The piece of code you show is doing exactly that: it is checking that there is a packet (of size 8 to 99 bytes, beginning with "SSH-") in both directions. Since client and server are supposed to talk somewhat simultaneously, the detection engine cannot assume that it will see the packet from the client or the packet from the server first; and knowing which side of the connection is the "client" might be difficult anyway in the context of packet-by-packet processing.
So the code you show uses a flag called
packet_direction which has value 0 or 1, for the two possible directions. I will thereafter call direction 0 "AtoB" and direction 1 "BtoA" (it does not really matter whether A or B is the client at the TCP level). The code also uses an internal flag
ssh_stage, initially at 0. When a first packet which matches the conditions (size 8 to 99 bytes, begins with "SSH-") is detected, the first half of the code is used (since
ssh_stage is 0 at that point), and
ssh_stage is set to 1 if this first packet is in the "AtoB" direction, 2 if it is in the "BtoA" direction.
When a second matching packet arrives,
packet_direction is now set to the direction of that second packet. If that second packet is in the same direction as the first packet, then the current value of
ssh_stage will not match the expression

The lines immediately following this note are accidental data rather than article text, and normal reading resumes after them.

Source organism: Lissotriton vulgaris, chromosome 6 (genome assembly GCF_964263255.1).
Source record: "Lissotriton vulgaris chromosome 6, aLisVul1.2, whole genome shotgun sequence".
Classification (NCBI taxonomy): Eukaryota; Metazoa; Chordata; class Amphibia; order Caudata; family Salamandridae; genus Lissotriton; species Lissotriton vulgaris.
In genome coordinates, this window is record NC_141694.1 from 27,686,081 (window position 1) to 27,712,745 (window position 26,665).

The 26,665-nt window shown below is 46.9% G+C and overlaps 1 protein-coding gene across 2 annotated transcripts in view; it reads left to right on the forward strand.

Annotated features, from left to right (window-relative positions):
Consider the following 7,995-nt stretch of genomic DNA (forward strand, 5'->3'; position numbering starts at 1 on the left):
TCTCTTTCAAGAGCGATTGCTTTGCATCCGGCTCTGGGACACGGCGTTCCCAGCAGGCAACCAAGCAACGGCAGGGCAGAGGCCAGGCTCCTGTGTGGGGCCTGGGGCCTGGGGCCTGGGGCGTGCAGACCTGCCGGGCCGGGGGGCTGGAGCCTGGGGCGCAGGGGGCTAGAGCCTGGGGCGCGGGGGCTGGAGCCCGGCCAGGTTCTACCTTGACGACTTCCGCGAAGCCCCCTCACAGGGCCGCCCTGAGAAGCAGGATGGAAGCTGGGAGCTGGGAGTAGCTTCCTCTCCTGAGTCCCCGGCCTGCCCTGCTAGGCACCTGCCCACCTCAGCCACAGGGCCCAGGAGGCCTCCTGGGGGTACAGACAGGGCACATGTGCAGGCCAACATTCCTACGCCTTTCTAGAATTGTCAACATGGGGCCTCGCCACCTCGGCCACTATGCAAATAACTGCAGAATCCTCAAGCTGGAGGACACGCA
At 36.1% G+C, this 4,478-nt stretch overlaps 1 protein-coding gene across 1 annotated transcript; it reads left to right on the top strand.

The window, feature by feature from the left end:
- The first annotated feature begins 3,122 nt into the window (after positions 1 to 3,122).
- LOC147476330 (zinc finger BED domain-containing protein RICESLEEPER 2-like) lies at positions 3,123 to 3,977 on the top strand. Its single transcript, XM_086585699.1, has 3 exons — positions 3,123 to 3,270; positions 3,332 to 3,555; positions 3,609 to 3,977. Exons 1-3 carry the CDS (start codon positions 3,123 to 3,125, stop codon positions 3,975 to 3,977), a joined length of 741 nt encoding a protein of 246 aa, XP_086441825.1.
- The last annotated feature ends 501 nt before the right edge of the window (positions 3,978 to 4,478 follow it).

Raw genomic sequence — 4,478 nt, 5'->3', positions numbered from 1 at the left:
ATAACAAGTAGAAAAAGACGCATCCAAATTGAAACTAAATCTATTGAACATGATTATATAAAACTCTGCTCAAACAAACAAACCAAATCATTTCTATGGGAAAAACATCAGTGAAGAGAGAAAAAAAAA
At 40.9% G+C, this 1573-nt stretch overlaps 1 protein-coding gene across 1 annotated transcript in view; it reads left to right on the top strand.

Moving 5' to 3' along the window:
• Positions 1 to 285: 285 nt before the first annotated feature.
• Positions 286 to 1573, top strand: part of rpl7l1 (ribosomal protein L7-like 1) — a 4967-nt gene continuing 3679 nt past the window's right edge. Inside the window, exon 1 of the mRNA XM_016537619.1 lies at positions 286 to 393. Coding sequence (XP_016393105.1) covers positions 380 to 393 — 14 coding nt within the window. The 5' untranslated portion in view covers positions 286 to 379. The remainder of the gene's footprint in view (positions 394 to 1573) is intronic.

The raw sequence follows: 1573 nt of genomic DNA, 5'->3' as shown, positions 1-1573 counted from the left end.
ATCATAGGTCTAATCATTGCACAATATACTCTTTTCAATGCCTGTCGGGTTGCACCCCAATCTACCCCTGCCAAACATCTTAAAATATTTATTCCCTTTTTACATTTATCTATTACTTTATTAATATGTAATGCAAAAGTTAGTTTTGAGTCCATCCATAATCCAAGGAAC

2 - packet->packet_direction; however, it will match it if the second packet comes from the other direction (e.g. the second packet is in "BtoA" while the first packet was in "AtoB").
To sum up, the code checks that there are indeed two "SSH-looking" packets in opposite directions, as opposed to two successive packets in the same flow direction.
What you should do depends on how reliable you want your engine to be. If you only require two SSH-looking packets without considering direction, you might get some false positives, in case a non-SSH client happens to send two such packets to a non-SSH server. Requiring that the two packets flow in opposite directions will trigger fewer false positives. Note that the
ndpi code is already not 100% reliable.
Indeed, if you look at RFC 4253:
- The initial strings sent by both client and server may have length up to 255 characters, not 99.
- After the exchange of the version strings, the connection setup dialog continues with some extra data from the client, which the client is allowed to send immediately, possibly in the same packet as its version string, so the client payload length might be way above 255 bytes.
- The server is allowed to send some extra lines of characters before its version string, so the server packet payload length may also exceed 255, and it does not necessarily begin with "SSH-".
ndpi code may miss some perfectly standard SSH connections. It is up to you to decide whether you want to miss more or fewer such connections. Of course, the more reliable you want your code to be, the more work you will have to do...